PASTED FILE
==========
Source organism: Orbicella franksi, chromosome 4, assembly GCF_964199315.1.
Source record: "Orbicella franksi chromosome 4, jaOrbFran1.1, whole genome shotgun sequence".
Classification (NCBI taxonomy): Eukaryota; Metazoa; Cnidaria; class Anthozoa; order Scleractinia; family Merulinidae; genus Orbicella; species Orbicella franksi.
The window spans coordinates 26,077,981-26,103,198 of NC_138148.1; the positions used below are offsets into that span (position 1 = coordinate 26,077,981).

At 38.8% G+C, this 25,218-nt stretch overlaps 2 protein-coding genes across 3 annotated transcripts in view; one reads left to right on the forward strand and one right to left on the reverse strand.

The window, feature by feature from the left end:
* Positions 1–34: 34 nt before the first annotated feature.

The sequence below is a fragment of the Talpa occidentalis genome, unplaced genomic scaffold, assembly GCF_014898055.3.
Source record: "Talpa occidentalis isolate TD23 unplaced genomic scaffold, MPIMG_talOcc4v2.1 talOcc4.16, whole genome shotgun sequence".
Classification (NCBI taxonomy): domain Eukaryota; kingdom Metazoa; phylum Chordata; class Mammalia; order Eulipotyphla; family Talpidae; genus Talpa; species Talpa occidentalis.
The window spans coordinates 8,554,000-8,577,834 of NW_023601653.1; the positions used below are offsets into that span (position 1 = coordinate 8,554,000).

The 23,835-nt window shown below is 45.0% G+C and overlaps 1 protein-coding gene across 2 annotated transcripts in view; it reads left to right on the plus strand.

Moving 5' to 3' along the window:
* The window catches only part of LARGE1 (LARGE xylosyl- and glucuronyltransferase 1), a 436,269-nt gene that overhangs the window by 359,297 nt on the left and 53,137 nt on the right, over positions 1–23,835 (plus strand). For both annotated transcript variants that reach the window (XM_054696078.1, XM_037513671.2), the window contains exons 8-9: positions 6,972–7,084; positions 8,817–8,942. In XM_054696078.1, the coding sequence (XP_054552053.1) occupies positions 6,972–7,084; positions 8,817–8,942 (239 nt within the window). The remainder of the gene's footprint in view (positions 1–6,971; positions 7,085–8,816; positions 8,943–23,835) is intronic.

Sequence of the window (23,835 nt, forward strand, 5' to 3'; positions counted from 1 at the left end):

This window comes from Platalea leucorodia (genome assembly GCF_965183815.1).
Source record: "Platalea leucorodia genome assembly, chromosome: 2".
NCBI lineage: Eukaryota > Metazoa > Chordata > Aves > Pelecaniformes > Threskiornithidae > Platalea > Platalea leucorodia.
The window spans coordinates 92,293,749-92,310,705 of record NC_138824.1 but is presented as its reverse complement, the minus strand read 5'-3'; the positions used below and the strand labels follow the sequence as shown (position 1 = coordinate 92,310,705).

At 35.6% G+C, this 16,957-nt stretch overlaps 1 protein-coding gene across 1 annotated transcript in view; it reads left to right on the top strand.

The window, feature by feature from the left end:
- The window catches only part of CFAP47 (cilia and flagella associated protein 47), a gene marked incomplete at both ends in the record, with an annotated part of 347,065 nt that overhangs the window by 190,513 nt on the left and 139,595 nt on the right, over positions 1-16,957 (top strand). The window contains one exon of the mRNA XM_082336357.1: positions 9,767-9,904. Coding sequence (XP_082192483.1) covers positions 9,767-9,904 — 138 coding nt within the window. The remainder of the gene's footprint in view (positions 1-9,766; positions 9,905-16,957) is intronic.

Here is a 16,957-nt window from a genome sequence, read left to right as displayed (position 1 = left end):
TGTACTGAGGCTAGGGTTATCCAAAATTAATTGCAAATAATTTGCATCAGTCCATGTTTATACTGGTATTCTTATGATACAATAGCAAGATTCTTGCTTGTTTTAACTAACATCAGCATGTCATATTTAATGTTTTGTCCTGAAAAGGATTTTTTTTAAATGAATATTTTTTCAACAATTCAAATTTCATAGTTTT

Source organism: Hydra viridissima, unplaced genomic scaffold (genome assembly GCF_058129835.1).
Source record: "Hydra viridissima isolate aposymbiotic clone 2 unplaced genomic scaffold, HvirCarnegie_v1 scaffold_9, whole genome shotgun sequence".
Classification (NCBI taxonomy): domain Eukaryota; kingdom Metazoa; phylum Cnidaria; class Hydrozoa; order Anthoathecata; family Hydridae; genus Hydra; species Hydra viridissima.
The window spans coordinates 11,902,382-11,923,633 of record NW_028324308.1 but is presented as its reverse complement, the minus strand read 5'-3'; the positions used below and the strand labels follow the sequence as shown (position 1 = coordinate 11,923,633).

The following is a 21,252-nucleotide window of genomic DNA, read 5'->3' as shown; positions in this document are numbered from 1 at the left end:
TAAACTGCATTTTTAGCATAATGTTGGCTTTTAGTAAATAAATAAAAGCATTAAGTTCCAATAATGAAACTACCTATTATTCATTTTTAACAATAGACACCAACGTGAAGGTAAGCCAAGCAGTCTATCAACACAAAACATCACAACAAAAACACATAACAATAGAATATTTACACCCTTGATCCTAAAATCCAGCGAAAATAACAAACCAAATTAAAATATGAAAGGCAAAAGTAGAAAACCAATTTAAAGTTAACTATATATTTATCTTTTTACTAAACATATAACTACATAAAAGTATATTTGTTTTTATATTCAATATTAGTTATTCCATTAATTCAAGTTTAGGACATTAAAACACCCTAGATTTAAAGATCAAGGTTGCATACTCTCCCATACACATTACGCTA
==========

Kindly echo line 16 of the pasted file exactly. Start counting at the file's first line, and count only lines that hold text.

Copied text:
This window comes from Platalea leucorodia (genome assembly GCF_965183815.1).